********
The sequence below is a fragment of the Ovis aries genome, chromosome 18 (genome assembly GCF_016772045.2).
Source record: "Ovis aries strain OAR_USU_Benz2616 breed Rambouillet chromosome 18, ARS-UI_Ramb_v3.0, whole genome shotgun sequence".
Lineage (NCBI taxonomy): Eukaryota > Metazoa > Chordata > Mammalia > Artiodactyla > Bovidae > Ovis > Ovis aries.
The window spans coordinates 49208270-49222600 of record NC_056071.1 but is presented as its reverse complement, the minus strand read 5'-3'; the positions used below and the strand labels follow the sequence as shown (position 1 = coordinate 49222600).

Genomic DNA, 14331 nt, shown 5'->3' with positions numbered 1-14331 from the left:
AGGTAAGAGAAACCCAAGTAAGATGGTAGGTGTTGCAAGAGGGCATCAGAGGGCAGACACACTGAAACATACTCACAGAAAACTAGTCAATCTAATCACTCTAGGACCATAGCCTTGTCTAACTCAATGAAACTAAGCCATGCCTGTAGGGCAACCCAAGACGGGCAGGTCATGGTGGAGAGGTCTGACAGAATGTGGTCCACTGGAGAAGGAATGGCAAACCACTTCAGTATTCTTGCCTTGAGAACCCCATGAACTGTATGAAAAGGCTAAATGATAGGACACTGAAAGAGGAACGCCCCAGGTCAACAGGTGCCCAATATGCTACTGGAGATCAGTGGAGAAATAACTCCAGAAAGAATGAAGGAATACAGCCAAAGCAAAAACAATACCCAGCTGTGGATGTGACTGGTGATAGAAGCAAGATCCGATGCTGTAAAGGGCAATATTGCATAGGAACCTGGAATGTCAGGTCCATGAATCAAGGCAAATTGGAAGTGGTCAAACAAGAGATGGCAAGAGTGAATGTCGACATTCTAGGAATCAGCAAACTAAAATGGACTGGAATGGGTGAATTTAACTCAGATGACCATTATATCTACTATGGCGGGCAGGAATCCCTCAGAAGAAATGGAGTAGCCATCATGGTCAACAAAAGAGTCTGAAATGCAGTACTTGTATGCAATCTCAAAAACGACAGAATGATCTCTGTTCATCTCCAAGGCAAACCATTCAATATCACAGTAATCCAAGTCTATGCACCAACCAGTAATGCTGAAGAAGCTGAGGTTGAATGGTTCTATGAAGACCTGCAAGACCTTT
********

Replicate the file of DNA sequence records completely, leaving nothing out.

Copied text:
The sequence below is a fragment of the Ovis aries genome, chromosome 18 (genome assembly GCF_016772045.2).
Source record: "Ovis aries strain OAR_USU_Benz2616 breed Rambouillet chromosome 18, ARS-UI_Ramb_v3.0, whole genome shotgun sequence".
Lineage (NCBI taxonomy): Eukaryota > Metazoa > Chordata > Mammalia > Artiodactyla > Bovidae > Ovis > Ovis aries.
The window spans coordinates 49208270-49222600 of record NC_056071.1 but is presented as its reverse complement, the minus strand read 5'-3'; the positions used below and the strand labels follow the sequence as shown (position 1 = coordinate 49222600).

Genomic DNA, 14331 nt, shown 5'->3' with positions numbered 1-14331 from the left:
AGGTAAGAGAAACCCAAGTAAGATGGTAGGTGTTGCAAGAGGGCATCAGAGGGCAGACACACTGAAACATACTCACAGAAAACTAGTCAATCTAATCACTCTAGGACCATAGCCTTGTCTAACTCAATGAAACTAAGCCATGCCTGTAGGGCAACCCAAGACGGGCAGGTCATGGTGGAGAGGTCTGACAGAATGTGGTCCACTGGAGAAGGAATGGCAAACCACTTCAGTATTCTTGCCTTGAGAACCCCATGAACTGTATGAAAAGGCTAAATGATAGGACACTGAAAGAGGAACGCCCCAGGTCAACAGGTGCCCAATATGCTACTGGAGATCAGTGGAGAAATAACTCCAGAAAGAATGAAGGAATACAGCCAAAGCAAAAACAATACCCAGCTGTGGATGTGACTGGTGATAGAAGCAAGATCCGATGCTGTAAAGGGCAATATTGCATAGGAACCTGGAATGTCAGGTCCATGAATCAAGGCAAATTGGAAGTGGTCAAACAAGAGATGGCAAGAGTGAATGTCGACATTCTAGGAATCAGCAAACTAAAATGGACTGGAATGGGTGAATTTAACTCAGATGACCATTATATCTACTATGGCGGGCAGGAATCCCTCAGAAGAAATGGAGTAGCCATCATGGTCAACAAAAGAGTCTGAAATGCAGTACTTGTATGCAATCTCAAAAACGACAGAATGATCTCTGTTCATCTCCAAGGCAAACCATTCAATATCACAGTAATCCAAGTCTATGCACCAACCAGTAATGCTGAAGAAGCTGAGGTTGAATGGTTCTATGAAGACCTGCAAGACCTTT